“Will I have to travel to California?” No, the program is one hundred percent online. It is flexible so that you can continue working and learning at your own pace. Let’s see here. “How much time do I need to commit per week? Are classes live?” We estimate a full-time schedule will require about fifteen hours of time per week. Most of the coursework can be completed in a flexible format as it fits into your schedule. There will likely be one or two live sessions per week. Keep in mind, these live chats are typically going to be scheduled around the cohort’s time, students being all over the world. The live chats are typically about an hour and are recorded, so if you miss them, you are able to watch it at a later date and time that’s convenient. Any other questions? “Are there scholarships available?” All students who apply will be considered for a merit scholarship through USC, but very few students will be awarded it. Financial aid is available through the FAFSA for US citizens and permanent residents.

I have a question for you, Rachelle. What do students find most challenging?

Rachelle: That’s a good question, being a student myself, I mean not being a student of this program myself. I think if you’re working and doing school, I think that’s always a challenge. Luckily, though, the way most professors have set this up –I think all of the professors in this program and the way I set it up– there’s a lot of flexibility in when you can get things done. There’s group discussions, but you can submit your responses late at night, if that’s when it works for you, or early in the morning. Assignments, you can usually view the assignments way ahead of time, so if you know you’re going to have a busy week at work, you can plan ahead. I think that’s always a challenge is scheduling when you’re working and doing school at the same time, but this program is designed for that.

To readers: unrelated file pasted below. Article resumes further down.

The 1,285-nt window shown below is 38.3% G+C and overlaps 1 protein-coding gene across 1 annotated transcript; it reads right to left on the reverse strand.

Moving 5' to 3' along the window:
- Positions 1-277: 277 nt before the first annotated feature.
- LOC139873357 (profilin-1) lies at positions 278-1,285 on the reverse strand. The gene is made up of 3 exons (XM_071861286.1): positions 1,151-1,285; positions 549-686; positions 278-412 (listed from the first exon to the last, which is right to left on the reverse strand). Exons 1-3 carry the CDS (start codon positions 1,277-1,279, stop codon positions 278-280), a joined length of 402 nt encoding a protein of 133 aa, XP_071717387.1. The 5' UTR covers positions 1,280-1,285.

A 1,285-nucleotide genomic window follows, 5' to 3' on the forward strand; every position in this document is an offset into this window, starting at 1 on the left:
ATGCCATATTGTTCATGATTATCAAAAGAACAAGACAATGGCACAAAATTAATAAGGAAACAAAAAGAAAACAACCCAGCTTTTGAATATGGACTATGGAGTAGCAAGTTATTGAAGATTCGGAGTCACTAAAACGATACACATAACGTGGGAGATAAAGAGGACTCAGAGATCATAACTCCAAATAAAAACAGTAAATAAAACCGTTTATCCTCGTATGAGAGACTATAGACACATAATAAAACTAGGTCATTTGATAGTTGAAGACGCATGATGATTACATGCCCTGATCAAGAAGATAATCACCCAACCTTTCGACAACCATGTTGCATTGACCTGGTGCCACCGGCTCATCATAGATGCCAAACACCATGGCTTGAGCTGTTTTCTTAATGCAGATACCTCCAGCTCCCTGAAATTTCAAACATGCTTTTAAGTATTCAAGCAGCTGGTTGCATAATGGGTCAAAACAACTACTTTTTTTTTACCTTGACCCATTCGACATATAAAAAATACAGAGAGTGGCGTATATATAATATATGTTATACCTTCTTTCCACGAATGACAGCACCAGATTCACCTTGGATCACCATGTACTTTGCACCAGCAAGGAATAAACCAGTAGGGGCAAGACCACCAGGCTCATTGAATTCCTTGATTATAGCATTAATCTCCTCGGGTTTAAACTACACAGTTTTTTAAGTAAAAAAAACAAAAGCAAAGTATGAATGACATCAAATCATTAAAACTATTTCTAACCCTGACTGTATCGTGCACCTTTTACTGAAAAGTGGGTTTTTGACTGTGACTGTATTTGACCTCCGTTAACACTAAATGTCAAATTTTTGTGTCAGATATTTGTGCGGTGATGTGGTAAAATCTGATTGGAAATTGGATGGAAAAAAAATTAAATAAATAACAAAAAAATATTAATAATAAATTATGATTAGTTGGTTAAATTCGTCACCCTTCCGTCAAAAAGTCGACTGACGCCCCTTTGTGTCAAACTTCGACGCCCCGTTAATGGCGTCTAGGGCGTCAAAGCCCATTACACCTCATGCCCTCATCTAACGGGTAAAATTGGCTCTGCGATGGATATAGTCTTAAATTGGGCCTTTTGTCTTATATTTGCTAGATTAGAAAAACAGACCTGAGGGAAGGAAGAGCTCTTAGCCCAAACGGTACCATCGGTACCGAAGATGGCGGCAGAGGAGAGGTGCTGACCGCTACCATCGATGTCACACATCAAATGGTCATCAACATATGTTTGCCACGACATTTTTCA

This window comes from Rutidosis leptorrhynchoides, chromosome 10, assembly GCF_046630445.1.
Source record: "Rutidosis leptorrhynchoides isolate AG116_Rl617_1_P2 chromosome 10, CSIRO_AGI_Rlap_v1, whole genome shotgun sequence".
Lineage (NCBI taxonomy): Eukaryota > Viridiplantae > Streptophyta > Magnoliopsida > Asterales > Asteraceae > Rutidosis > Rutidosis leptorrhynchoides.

Uni: What do you most look forward to teaching in the program?

Rachelle: What do I most look forward to teaching in the program? That’s a great one. I look forward to working with students in building a repertoire of contract language. I see lots of badly drafted contracts that you think “Did a lawyer write this?” I want to prevent that from happening to any of the students in my class, so I look forward to building their contract drafting skills sot hat they feel confident when they’re drafting and feel confident reviewing and being able to say “You know, this doesn’t really make sense.” That’s what I look forward to.

Uni: I had another one come in. “Which or what mistakes should we avoid when drafting a contract?”

Rachelle: Do we have another hour? That’s a good one. I think the most important thing –and I’m not going to be able to tell on this call how you would do this– the mistake that I mostly see is that the contract is not clear. If I’m looking at an agreement that I have no participation in it, I just get a contract on my desk that a client sends over. “We signed this a long time ago. What rights do we have?” I look at it, and I just don’t know from reading the contract. That’s the biggest mistake that somebody looks at it and says “What did we agree to? What does this mean?” That’s why a lot of the focus of the class will be on drafting clearly. You might think “Oh, that’s easy.” It seems easy, and it seems like they should be easy, but it’s not always easy. Partly, that’s because you might be dealing with complex terms that you have to sort of wrap your head around “What am I even trying to write?” Then also, the way we speak is sometimes different than how we should write, and a lot of times I think people end up writing how they speak, or they use forms that have language that we don’t really use anymore, and they don’t totally understand what it means, but they keep it in there. The contract becomes unclear.

Uni: All right, well thank you professor Cohen for taking some time out to be here today. This will conclude our webinar. Remember, if you have any questions or think of any, please e-mail me. Let me know. The information will be forwarded, and my contact information is on the screen now, so if you do want to touch base with me, you can contact me toll free or e-mail me. I’ll also be sending a PDF and a recording of this event, which should be available shortly, within the next week. Thank you again, and have a great day.

Rachelle: Thank you.